Most of the top-selling brands incorporate benzoyl peroxide or salicylic acid in their acne treatments, but the only way to know for sure what’s inside any given product is to consult its label. Even better, do some research online before you buy. The Environmental Working Group’s free online Skin Deep database lists ingredients — and more importantly, the health and environmental threats — of over 120,000 personal care products, including more than 2,000 different acne treatments now or recently available on store shelves.

As far as alternative treatments go, tea tree oil, distilled from the leaves of Australia’s Melaleuca plant, seems to be a favorite. Studies have shown it to be equally as effective as benzoyl peroxide in reducing both the number of acne lesions and their severity. Likewise, Witch Hazel has similarly positive effects for most who try it, although there hasn’t been any scientific research to back that up yet.

According to National Geographic, dabbing a pasty mixture of powdered nutmeg and honey onto a problem pimple and leaving it there for 20 minutes can help unclog pores. Another trick is to soak a chamomile tea bag in cold water, squeeze it out, then hold it onto a pimple for 30 seconds. Icing a new pimple can also help reduce swelling and discomfort and shorten its lifespan. And smearing a little milk of magnesia on your face at bedtime can help prevent break-outs to begin with.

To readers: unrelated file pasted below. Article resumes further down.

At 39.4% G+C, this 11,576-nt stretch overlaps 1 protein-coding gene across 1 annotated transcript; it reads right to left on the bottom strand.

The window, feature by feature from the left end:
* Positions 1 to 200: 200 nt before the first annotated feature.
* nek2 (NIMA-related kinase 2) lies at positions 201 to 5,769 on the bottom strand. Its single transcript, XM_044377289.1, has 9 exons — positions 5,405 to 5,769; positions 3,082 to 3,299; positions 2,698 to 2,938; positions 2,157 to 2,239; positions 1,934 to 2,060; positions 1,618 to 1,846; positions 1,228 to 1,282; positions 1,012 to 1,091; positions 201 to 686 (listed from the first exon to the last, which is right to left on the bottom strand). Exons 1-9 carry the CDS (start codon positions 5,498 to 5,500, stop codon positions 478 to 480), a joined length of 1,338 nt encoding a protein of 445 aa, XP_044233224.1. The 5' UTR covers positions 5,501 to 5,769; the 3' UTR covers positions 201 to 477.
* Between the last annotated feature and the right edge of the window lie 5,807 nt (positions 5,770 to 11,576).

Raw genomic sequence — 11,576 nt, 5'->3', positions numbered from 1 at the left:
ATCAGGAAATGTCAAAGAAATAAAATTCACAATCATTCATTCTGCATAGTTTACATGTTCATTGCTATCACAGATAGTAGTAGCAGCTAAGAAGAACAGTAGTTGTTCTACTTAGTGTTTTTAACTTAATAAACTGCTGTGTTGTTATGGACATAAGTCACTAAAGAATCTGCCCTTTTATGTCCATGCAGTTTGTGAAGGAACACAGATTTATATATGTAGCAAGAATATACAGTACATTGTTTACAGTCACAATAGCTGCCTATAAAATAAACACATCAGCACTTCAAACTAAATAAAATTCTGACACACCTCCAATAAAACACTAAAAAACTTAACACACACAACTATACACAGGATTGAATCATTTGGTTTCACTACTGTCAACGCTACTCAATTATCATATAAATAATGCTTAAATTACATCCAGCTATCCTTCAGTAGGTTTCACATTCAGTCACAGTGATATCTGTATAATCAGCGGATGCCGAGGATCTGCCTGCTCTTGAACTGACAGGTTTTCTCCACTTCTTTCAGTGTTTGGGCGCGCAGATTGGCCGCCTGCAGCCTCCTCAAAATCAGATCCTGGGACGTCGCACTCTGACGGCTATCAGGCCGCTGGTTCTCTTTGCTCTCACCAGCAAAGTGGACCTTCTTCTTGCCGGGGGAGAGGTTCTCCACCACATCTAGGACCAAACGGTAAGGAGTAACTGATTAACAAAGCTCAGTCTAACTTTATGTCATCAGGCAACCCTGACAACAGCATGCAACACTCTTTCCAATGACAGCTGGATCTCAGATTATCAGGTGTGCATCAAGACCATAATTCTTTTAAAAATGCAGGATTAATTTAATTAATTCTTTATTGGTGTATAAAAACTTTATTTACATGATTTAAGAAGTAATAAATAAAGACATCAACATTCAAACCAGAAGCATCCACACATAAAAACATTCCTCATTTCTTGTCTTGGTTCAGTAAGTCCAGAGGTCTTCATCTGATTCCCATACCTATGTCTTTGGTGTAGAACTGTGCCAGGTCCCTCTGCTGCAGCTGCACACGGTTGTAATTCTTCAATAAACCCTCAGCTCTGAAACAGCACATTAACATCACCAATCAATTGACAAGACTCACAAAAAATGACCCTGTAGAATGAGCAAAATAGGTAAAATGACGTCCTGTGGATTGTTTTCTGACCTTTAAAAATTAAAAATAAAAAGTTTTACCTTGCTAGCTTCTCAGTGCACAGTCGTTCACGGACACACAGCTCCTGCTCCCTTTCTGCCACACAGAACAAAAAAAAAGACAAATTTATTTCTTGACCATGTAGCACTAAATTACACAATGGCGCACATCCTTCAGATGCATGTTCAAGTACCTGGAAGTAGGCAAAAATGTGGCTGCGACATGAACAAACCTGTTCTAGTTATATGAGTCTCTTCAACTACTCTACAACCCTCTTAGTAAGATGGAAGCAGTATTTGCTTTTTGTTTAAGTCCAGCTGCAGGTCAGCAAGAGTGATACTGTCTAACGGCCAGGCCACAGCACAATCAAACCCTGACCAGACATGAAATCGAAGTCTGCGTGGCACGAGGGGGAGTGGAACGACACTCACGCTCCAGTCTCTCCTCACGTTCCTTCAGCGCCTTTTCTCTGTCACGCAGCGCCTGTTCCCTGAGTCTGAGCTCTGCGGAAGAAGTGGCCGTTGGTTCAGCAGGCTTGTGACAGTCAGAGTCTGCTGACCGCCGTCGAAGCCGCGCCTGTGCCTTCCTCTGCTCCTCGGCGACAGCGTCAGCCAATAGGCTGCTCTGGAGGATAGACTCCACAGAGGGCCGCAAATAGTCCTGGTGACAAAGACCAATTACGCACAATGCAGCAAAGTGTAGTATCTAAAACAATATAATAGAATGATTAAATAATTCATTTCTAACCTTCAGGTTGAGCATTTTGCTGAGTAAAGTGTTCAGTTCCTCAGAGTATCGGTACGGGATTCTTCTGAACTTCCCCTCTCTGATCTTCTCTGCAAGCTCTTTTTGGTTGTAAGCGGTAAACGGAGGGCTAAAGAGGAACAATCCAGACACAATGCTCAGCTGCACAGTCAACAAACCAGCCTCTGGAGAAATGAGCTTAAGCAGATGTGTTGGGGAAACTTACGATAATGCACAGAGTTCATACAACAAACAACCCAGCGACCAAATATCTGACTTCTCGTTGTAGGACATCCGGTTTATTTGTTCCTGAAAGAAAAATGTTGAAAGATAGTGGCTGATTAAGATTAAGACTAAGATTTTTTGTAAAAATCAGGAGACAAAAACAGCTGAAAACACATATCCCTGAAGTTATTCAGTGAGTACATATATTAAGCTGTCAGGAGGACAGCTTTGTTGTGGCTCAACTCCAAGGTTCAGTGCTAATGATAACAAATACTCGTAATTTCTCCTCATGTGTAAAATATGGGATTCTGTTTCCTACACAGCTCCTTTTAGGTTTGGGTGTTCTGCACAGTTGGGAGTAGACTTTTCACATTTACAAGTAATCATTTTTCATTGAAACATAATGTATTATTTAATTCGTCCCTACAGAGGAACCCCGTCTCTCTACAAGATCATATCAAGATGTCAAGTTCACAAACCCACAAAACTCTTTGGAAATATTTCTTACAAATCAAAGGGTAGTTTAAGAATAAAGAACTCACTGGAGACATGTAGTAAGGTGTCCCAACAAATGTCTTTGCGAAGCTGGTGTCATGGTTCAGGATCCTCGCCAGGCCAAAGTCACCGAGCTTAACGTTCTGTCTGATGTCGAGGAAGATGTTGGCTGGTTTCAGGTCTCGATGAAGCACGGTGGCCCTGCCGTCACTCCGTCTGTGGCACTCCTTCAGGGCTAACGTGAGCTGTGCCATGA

Healthline’s Kayla McDonnell suggests dabbing zits with apple cider vinegar or witch hazel or applying a honey/cinnamon mask. Her other tips for pimple remediation include regular exfoliation, taking a zinc and/or fish oil supplement, eating a low glycemic load diet, cutting back on dairy, reducing stress and exercising regularly.

If your acne is more severe, it might be worth consulting a dermatologist who can recommend prescription-strength treatments that can work with your body chemistry to limit the production of sebum in the first place. But drying, irritation and/or other side effects can ensue from these doctor-prescribed treatments as well, so be sure to let your doctor know so he or she can adjust the dosage or treatment plan.

Contacts: Skin Deep,; FDA’s “Topical Acne Products Can Cause Dangerous Side Effects,”; “13 Powerful Home Remedies for Acne,”; “The efficacy of 5% topical tea tree oil gel in mild to moderate acne vulgaris: a randomized, double-blind placebo-controlled study,”


Please enter your comment!
Please enter your name here

This site uses Akismet to reduce spam. Learn how your comment data is processed.